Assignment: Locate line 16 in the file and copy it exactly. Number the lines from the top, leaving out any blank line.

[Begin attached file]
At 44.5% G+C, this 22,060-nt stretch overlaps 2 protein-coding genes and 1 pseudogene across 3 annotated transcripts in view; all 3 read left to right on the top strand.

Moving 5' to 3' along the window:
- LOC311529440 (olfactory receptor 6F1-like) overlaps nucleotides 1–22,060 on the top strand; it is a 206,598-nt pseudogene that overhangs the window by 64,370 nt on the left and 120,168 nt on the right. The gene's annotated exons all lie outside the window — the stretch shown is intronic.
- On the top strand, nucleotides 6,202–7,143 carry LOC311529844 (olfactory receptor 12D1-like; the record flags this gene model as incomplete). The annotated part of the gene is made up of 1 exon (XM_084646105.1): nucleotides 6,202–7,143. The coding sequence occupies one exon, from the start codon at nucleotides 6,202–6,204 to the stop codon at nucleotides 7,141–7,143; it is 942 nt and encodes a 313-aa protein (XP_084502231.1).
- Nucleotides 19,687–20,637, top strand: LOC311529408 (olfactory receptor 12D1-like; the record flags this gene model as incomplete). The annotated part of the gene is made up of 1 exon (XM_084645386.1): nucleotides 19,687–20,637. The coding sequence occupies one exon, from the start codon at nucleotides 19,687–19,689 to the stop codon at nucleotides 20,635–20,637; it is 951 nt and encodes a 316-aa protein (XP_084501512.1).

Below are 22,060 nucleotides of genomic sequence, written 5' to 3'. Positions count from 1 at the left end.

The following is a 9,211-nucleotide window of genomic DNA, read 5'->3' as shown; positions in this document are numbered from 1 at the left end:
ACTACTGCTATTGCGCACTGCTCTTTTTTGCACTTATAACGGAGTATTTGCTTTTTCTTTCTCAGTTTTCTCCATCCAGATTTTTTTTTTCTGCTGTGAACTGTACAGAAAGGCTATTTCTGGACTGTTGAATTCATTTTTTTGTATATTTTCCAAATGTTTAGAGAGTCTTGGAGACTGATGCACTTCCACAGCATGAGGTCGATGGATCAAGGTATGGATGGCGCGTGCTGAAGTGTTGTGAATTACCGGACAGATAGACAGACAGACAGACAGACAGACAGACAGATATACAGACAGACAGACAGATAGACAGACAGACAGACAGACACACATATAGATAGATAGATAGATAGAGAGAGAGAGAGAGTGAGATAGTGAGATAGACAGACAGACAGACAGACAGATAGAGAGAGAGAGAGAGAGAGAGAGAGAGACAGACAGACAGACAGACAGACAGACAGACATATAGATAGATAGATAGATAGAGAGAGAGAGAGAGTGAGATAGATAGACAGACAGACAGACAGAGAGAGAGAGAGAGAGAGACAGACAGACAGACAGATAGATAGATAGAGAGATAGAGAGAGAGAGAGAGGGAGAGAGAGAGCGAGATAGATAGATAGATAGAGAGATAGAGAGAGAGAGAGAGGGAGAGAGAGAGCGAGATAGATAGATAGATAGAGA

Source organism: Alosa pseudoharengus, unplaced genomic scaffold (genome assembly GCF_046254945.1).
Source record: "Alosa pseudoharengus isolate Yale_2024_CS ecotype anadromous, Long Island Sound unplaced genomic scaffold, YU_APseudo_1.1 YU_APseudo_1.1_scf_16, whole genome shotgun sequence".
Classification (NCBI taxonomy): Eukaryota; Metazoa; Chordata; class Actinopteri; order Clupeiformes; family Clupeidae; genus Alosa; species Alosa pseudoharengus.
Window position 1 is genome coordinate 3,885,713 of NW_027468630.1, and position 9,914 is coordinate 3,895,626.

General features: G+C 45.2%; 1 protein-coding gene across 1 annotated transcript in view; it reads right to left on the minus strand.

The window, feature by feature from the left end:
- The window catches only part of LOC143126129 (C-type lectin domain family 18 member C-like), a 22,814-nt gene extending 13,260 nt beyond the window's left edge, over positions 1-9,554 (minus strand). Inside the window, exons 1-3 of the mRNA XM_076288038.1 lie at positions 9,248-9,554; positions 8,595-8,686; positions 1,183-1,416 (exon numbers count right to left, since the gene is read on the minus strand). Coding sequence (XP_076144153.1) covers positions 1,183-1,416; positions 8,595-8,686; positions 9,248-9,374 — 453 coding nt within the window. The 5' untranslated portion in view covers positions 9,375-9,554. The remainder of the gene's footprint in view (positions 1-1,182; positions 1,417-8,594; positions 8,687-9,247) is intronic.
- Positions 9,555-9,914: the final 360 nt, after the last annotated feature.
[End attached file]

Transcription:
- Positions 9,555-9,914: the final 360 nt, after the last annotated feature.